Past event
Saturday 15th August, 7pm, The Pearson Centre for Young People
Tickets: £5
In aid of Disability Direct
Full wheelchair access & BSL interpreted

Read LeftLion’s verdict here!

With our latest programme we want to celebrate and explore the recent success of films which centred on Deaf, blind or disabled protagonists! And this is something we want to do together with you, as a community, with the following films:

My White Shirt – Dre Didderiëns (Netherlands; UK Premiere)

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All the films in this programme attempt to present to rare perspectives, but few do it quite as well as My White Shirt. This film looks at the grief of a young man called Rob Krikke, following his sister’s sudden death. He has Down’s syndrome, and Didderiens skilfully makes us see mortality through his eyes in a way that is intensely beautiful.

The director achieves this by documenting Rob’s efforts to overcome his deep anguish by cathartically acting out what will become a professional play. My White Shirt is therefore one of those wonderful pieces which blurs the lines between fact and fiction, as well as the distinction between film and theatre. The dark, raw emotions and blurring confusion of this film also make for quite the emotive rollercoaster, and this film is an experience which should definitely not be missed.

Deafness – Myroslav Slaboshpytskiy (Ukraine)

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Cinephiles might recognise Myroslav’s name thanks to his recent feature The Tribe. This astounding film about the experience of the Ukrainian Deaf community has just screened at Broadway, and won a remarkable thirty-five awards last year. However, viewers may not have realised that this latest breakthrough was actually preceded by his short film Deafness.

So we’re taking this rare opportunity to present it to you! And Deafness’ coarse, dystopian look at this community’s experiences also makes for vital viewing, partly because it clearly shows how negative some Deaf experiences can still be in some parts of the world, and partly because it will show aspiring filmmakers just how far you can go with a compelling idea and an experiment in the short form.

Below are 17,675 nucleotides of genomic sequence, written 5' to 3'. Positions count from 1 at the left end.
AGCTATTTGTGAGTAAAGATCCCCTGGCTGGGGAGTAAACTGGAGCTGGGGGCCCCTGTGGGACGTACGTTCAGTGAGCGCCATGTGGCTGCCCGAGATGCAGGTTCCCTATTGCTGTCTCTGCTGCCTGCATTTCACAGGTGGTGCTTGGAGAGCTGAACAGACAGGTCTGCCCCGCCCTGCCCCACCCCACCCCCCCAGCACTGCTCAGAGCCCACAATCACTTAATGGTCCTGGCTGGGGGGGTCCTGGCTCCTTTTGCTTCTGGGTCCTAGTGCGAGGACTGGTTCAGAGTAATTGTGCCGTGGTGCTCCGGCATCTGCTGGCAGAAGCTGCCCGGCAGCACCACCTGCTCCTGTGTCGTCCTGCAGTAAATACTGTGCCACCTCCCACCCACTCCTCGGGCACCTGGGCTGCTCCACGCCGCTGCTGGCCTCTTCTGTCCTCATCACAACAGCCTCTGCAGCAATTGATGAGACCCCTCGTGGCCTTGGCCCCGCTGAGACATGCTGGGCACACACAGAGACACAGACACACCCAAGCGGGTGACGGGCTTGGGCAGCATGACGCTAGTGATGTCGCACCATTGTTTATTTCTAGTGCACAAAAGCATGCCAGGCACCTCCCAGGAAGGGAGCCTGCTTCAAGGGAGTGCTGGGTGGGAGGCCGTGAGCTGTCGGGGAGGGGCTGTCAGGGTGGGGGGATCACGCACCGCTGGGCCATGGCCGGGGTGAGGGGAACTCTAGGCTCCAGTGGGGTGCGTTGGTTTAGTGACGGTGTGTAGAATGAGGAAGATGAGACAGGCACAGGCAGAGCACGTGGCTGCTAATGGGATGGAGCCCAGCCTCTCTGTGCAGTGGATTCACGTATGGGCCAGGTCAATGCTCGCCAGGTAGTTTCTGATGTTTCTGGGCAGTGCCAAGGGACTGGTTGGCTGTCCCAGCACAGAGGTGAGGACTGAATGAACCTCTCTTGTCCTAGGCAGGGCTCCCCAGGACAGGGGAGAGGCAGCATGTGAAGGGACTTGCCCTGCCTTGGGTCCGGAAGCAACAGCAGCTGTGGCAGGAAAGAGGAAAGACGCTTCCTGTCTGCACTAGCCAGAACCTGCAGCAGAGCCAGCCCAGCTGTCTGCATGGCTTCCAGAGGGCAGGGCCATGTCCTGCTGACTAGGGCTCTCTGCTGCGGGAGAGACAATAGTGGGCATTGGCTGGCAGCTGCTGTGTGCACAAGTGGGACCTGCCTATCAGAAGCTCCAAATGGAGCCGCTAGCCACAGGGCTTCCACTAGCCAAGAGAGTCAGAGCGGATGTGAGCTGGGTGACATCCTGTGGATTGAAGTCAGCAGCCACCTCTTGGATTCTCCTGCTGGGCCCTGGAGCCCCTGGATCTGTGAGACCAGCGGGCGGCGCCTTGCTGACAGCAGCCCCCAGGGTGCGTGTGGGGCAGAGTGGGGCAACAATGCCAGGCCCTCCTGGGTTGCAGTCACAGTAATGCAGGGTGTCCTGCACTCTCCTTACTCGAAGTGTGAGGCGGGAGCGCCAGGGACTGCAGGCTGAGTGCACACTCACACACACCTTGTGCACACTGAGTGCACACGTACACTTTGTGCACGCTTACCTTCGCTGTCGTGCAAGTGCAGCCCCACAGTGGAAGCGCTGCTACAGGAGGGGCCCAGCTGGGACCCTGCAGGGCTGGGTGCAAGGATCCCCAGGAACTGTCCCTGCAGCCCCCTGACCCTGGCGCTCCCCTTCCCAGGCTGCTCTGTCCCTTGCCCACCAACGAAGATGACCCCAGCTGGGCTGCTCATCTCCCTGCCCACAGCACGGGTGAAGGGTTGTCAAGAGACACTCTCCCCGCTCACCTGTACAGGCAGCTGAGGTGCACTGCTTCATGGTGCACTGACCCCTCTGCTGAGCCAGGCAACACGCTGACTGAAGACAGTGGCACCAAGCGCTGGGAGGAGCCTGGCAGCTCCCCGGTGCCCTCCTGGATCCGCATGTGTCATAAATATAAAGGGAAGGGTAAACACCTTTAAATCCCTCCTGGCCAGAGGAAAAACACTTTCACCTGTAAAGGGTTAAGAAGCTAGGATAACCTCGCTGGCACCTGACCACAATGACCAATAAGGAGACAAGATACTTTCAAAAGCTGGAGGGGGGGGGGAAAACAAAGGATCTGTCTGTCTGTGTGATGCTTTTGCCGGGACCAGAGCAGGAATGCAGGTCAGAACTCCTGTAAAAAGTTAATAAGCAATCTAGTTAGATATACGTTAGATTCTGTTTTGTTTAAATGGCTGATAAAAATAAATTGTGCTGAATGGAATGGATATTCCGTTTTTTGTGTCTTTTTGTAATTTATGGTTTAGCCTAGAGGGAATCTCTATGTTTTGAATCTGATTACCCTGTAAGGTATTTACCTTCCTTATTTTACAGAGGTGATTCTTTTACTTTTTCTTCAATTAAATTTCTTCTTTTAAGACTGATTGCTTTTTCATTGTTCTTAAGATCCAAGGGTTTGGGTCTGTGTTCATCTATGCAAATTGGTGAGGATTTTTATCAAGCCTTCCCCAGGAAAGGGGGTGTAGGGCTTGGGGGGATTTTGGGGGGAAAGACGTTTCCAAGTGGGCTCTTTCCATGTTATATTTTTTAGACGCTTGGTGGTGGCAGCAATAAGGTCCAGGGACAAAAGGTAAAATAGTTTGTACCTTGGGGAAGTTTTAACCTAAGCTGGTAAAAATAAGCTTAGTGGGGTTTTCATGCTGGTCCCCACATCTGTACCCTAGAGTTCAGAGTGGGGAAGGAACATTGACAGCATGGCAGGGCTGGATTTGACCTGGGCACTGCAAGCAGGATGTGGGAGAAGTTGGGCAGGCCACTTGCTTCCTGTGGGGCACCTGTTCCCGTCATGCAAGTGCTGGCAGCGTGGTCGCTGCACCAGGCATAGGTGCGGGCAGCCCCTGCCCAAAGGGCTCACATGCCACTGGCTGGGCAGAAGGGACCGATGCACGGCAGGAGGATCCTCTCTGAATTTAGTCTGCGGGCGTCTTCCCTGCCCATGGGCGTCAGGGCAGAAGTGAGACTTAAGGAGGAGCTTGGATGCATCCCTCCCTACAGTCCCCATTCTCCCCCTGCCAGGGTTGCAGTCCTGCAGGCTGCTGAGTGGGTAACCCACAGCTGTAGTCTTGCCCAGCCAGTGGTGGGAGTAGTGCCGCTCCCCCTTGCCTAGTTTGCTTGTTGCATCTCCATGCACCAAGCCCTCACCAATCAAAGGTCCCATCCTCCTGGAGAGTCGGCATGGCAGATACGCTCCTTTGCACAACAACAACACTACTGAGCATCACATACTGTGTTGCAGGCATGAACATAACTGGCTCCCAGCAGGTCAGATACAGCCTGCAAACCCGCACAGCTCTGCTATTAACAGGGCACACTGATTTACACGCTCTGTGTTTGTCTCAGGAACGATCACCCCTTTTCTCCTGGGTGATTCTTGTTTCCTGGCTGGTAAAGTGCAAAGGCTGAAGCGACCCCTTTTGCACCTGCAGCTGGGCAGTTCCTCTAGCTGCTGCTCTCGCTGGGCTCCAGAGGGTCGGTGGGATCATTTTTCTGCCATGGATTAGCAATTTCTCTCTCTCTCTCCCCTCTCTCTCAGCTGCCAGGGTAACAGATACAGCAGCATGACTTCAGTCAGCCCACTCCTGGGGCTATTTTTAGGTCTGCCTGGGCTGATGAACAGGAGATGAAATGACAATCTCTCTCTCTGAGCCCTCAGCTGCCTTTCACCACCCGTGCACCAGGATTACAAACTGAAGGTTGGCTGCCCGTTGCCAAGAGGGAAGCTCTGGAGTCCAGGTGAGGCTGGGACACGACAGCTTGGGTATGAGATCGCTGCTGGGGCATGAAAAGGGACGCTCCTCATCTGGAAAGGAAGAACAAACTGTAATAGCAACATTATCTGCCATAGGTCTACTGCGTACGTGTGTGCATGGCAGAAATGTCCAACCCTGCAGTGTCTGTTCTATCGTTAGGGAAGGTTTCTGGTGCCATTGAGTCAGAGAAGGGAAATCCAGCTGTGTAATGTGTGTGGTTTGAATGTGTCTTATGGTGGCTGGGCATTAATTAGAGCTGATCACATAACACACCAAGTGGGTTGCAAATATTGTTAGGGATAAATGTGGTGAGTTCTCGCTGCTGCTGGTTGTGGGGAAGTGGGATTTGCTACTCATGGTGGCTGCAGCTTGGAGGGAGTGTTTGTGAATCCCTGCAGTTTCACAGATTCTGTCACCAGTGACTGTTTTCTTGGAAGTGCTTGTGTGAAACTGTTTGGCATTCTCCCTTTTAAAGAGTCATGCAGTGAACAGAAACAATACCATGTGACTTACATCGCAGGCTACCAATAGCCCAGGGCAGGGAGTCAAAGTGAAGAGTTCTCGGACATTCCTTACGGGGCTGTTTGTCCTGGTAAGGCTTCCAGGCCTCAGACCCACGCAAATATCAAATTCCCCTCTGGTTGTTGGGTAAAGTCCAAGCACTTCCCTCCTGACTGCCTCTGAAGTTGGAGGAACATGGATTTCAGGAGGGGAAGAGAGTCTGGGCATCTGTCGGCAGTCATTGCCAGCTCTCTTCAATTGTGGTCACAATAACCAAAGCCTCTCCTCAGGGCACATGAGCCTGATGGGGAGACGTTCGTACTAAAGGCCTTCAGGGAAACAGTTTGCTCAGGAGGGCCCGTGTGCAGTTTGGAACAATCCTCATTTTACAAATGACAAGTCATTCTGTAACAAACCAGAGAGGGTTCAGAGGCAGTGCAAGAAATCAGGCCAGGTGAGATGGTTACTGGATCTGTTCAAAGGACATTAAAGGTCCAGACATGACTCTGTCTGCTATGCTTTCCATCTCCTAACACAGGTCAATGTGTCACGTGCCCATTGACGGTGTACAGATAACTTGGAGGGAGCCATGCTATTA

Hole – Martin Edralin (Canada)

Having screened at prestigious festivals like the Toronto International Film Festival and the London Film Festival, this film has been raising the topics of disability and sex with a similar confidence to Deafness. Hole also addresses topics which many other films trivialise or avoid, and once again shows the importance of discussing the overlooked experiences.

Apparently this was story which actor Ken Harrower really valued being part of in this film, as he loved the premise and the issues this script raised. The fact that Hole is shot like a documentary means that this fictional short is equally very faithful to Ken’s day-to-day routine, and gives a very spell-bing impression of his experiences.

Flo – Riley Hooper (USA)

Partially-sighted and now diagnosed with MS and cancer, Flo Fox is a truly remarkable character. A real-life, born-and-bred New Yorker, she never ceases to radiate joie de vivre, and this affectionate documentary captures her spirit in a very uplifting way.

Hooper documents a day in her life, but the short is full of decades’ worth of anecdotes from Flo’s illustrious career as a photographer. In fact, in just ten minutes, we go through everything from flicking through her risqué “Dickthology” photos to participating in daring shoots atop of the Twin Towers, and the results are captivating.

The End – Ted Evans (UK)

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Another flagship film in this programme is Ted Evans’ The End. Himself a Deaf British director, this short abounds in Deaf pride, and it adroitly captures the ambivalence which many would feel if they did ever cure deafness in the future.This premise creates an enthralling platform in its own right, but it also makes for a truly beautiful example of how cinematic and successful British Sign Language can be in films.

Why we want to share these films with you:

We believe last year saw an incredibly important change in the film industry. There was a gamut of films about blind, deaf, mentally and physically disabled people, and importantly these frequently starred disabled actors. What’s more, these films were praised, awarded and distributed right around the world, so now we want to bring this incredibly important discussion to Nottingham!

It’s an exciting time for NAFN too, as we will be screening our very first feature film with My White Shirt. So we hope you’ll join us in Beeston for something a little bit different!

You should also be sure to come to this event if you believe in the importance of supporting people with disabilities to live independently or with the right carers, because we will be donating the screening’s profits to the currently underfunded Disability Direct!
Disability Direct are a vital organisation who provide support and information to all sorts of people in Nottingham, and they’re also the only Centre for Independent Living in our city. But they’re having a hard time getting the funding they need to ensure their service is free, so this is why we want to use films to support Disability Direct.